The torture of a Khomani San elder in South Africa has seen Indigenous Peoples rights activists vent their anger and disbelief that the incident took place in a modern democracy.
Buks Kruiper, 71, was recently accused of stealing a packet of crisps – or chips – at a local supermarket in Upington in the Northern Cape Province of South Africa. He was apparently taken to a back room of the store and handcuffed by the store’s security guard.
Kruiper says he was then strung up while the guard allegedly inflicted several punches and kicks to the elderly man before being photographed bleeding and hanging from the door railing.
Patricia Glyn, a well known South African writer and adventurer, was with Buks Kruiper at the time he was accused of stealing. It was Glyn who had bought him the crisps which Kruiper had put in his pocket. Glyn and Kruiper lost track of each other while shopping and after a search by Glyn, staff had told her he had been accused of shoplifting. Glyn said that she didn’t see Kruiper being tortured; “he was brought out to me when I insisted that the manager do so,” she said.
The incident made headlines, given Kruiper’s elder status in the Khomani San community and his being the brother of the late Khomani San leader, Dawid Kruiper, who passed away last year.
Kruiper has since pressed charges of assault with the police who are investigating the allegations of torture at the urging of Glyn. “I was relieved that I was with him because he was going to do what so many [indigenous] do, which is to walk away,” Glyn said.
Glyn added that the torture of Kruiper represented the worst of the former Apartheid regime which oppressed black people in South Africa.
Kruiper’s brutalisation and subsequent assistance provided to him by sympathisers shares a familiar storyline with that of the badly burnt Namibian San tracker Cgunta Khao//Khao, who was helped in part, to specialised medical treatment by an Australian tourist to Namibia, Jane Bean.
Bean, four San hunters and one San guide were caught in a runaway bush fire in Namibia while out hiking in Bushmanland. The hunters, dressed in sparse traditional garments encircled Bean in a bid to protect her from the blaze.
Bean explained what happened: “The four San hunters who tried to save my life suffered burns to more than 70 percent of their bodies as they were attired only in loin cloths and sandals. The San guide was dressed in western clothing and boots like me, and we suffered second degree burns to our arms, hands, face, knees and thighs.”
Three San hunters perished as a result of the injuries, leaving only Cgunta Khao//Khao alive. He has since made a full recovery and returned to his family recently.
However, Bean has complained to the Namibian health authority over the treatment the injured San received at the state hospital.
She recalls visiting the injured men one day: “I found the two bushmen in a piteous state: their sheets were stained and dirty, they had no pillows, the wounds were not being dressed, they were not on drips, their pain management consisted of six hour panadol and ibuprofen, no attempt was made to help them drink or eat. In short they were left on their own. I asked the nurses why they were not properly looked after and I was told that it was the ‘fault’ of the Bushmen as they did not want to eat or drink and would not accept a drip. I asked the nurses where the pillows were and they said they had none then later told me that the pillows were in the laundry.”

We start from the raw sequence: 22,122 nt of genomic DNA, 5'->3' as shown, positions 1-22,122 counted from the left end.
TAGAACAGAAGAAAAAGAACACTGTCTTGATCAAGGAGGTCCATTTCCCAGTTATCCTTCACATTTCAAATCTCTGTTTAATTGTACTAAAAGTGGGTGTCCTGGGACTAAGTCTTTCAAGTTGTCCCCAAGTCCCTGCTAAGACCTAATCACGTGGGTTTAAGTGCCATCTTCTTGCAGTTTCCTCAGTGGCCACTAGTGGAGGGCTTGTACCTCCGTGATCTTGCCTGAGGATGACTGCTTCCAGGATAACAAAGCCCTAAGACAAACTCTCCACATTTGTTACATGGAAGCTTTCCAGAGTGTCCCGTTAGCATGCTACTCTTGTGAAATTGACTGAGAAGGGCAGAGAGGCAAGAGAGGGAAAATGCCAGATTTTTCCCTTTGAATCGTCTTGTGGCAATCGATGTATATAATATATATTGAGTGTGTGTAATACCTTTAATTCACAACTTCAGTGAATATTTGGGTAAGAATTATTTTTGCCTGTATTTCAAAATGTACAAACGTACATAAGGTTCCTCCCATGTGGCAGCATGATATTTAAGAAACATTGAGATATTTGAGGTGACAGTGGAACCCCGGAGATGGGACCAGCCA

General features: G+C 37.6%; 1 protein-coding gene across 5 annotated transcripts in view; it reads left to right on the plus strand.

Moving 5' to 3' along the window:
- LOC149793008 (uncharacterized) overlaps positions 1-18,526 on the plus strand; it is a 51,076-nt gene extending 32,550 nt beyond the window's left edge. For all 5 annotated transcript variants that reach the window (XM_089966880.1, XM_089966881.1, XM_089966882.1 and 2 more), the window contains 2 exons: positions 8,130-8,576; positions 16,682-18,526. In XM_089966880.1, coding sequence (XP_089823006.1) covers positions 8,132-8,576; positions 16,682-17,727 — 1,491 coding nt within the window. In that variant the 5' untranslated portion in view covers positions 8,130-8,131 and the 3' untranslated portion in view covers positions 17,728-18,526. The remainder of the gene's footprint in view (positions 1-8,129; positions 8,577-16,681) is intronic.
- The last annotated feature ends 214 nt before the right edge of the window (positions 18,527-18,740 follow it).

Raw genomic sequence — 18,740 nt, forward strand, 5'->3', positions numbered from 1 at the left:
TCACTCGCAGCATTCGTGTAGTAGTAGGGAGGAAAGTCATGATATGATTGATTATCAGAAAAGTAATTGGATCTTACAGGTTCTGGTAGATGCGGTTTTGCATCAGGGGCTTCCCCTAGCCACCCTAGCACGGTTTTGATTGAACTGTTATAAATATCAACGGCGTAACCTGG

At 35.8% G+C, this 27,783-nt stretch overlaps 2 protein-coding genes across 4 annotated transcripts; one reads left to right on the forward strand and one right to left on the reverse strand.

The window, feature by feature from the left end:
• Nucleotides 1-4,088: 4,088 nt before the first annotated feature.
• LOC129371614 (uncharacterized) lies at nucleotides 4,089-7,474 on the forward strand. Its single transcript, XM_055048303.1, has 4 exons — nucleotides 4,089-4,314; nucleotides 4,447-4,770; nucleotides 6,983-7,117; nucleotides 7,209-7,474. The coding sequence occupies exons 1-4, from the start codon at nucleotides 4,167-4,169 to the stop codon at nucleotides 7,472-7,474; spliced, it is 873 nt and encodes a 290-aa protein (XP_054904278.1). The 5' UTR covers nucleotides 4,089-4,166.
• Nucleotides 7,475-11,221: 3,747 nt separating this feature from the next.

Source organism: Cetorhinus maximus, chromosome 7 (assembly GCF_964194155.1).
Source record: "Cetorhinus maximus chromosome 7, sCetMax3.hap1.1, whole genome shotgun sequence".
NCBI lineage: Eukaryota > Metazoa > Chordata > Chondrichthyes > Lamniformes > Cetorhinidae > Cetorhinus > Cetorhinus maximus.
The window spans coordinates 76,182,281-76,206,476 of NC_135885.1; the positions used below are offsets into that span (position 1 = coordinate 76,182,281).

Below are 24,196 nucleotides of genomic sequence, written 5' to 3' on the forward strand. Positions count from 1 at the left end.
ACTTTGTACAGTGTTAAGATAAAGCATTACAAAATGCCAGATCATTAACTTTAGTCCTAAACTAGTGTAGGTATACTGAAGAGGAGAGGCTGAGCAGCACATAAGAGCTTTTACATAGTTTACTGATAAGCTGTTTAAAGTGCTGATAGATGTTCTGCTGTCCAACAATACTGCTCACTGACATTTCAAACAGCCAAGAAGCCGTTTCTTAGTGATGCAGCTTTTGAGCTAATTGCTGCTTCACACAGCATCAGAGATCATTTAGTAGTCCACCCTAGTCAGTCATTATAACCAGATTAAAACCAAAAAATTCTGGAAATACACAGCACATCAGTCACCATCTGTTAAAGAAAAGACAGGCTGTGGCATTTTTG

Bean has also followed up with a sworn statement to the police of the events on the day of the bush fire because she wants the owners of the safari camp, where she stayed and left with the San hunters for the hike, to be investigated for the incident.
The event captured the hearts of Namibians and a massive fundraising effort coordinated by the N/a’an ku sê! foundation helped pay for the medical treatment of Cgunta Khao//Khao. The foundation helps to protect and conserve Namibia's wildlife and improve the lives of the San Bushman community.
After the incident Bean remarked: “Today the San are probably the most pristine inhabitants not only of Namibia, but of the African continent yet in Namibia as elsewhere, they are a marginalised and vulnerable community. This seems like a grave injustice to me especially because in my mind I equate their simple lifestyle with harmony and self- respect.”
Cgunta Khao//Khao’s treatment in the hospital and Buks Kruiper’s torture registered a sigh of frustration by the Indigenous People's Rights Programme Manager at the Open Society Initiative of Southern Africa (OSISA), Delme Cupido.
“That’s the kind of thing that happens all the time. It’s a kind of racism and abuse that these people [face] all the time. It’s quite shocking. You are dealing with institutionalised racism. It is racism at all levels of society,” Cupido said.
He added that OSISA was in the beginning phase of putting together a legal defence fund for the marginalised Indigenous Peoples to use in cases of human rights abuses that they may be subjected to.
“There has to be some way that communities are empowered at a local level. There’s a need for that,” he said.
Cupido pointed out that Kruiper’s case made headlines because he is well known, but he said that there were countless other cases of abuse experienced by Indigenous Peoples “that gets swept under the carpet.”
Meanwhile, the publicity of Kruiper’s torture has not died down. The owners of the local store where Kruiper was tortured visited the community where Kruiper lives to personally apologize for the incident at their store. Their apology was warmly received by the Khomani San community. The owners have also agreed to pay for Kruiper’s medical treatment.
Glyn said that Kruiper needs specialist medical treatment and that is something that she is currently helping him with.